For the same money, between a faster CPU and more CPU, we would suggest that you go with a faster CPU. Faster CPU does not necessary mean higher clock speed. In many case, the amount of L1 or L2 cache for the CPU is an important determined factor. In the past, with older generation CPU, enable hyper-threading will make Elliott run slower. Hyper-threading doubles your server's logical CPU cores at the expense of running each logical CPU at slower speed. However, with the newer generation of CPU nowadays, we found that Hyper-Threading does not negatively affect the overall performance. In some case, it even make Elliott run faster. The only way to know whether Hyper-Threading will benefit your particular server is to perform an actual test.
The typical test we use is to run Elliott A/R Aging Report on the PSQL server console and see how long it will take to complete. When you run the first test, the PSQL has to fetch data from disk to the memory and it is typically slower. For that reason, we don't use the first test number. For the 2nd test immediately follow, the PSQL already have the needed A/R aging data in the memory, so the aging report will run much faster. We will use the 2nd test for the bench mark test comparison. Therefore, you will run the two A/R aging report (detail format) on the PSQL server console and compare the result of the 2nd test with our without Hyper-Threading on. If you don't find meaningful performance advantage with Hyper-Threading off, then leave the Hyper-Threading on.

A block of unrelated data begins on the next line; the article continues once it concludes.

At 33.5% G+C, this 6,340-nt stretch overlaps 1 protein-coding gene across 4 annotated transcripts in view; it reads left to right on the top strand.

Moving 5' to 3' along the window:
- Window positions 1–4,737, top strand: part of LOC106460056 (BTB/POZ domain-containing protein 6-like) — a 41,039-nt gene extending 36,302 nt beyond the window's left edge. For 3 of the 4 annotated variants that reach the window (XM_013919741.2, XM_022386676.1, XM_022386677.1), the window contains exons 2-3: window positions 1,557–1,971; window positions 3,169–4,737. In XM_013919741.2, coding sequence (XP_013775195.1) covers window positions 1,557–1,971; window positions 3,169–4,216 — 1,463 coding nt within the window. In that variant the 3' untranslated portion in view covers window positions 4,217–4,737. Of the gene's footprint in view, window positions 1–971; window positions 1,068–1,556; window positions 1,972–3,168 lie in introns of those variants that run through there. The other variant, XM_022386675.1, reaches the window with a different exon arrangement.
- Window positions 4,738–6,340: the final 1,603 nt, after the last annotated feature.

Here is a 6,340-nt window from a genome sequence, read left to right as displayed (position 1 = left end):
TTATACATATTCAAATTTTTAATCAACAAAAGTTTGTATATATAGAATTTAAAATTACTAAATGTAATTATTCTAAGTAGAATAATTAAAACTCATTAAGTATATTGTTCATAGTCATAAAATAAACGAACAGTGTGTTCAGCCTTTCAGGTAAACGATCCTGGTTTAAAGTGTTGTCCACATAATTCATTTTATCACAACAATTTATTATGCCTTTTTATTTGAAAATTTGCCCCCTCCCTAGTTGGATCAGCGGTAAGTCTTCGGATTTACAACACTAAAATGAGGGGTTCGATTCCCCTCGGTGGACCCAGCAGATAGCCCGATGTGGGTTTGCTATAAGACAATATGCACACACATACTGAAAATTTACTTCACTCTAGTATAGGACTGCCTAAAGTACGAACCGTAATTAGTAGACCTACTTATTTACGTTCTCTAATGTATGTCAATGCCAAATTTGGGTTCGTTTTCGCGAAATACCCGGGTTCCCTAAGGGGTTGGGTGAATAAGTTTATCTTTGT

If you don't have time to perform this test, the Hyper-Threading is turned on by default. You can leave Hyper-Threading on. The following is an example that shows Hyper-Threading is on where there's 20 cores and 40 logical processors in task manager.
In terms of memory, it is true that this is a key factor in determining the PSQL server performance. But after a certain point, more memory does not increase PSQL server performance. The idea is that the server needs to have enough memory so that all your Elliott data can be cached in the memory. Look at all your data folders (companies) and determine the total size of all *.BTR files. Take that number times 2 on the low side, or times 4 on the high side. That’s the target we recommend for your server memory. Again, your server may take on new additional roles in the future, so adding more memory may not be a bad idea.
Storage (Hard Disks)
As for the disk, SSD (Solid State Drives) are still expensive. You don't have to get them. For some technical reasons, the performance improvement with SSD for a PSQL engine is marginal. In theory, the SSD should be much more reliable since there are no moving parts. But if you can make sure to use either the RAID-5 or RAID-10 configuration, that will mitigate the risk of hard drive failure. Your disk space should be significantly larger (times 5, 10, or even more) than your current disk space for many reasons.
Disk C: Partition Size
Make sure your C: partition is large enough (100GB at least, 200GB recommended). We have seen our users running out of disk volume on the C: drive all the time while they still have plenty of disk space left on D: volume.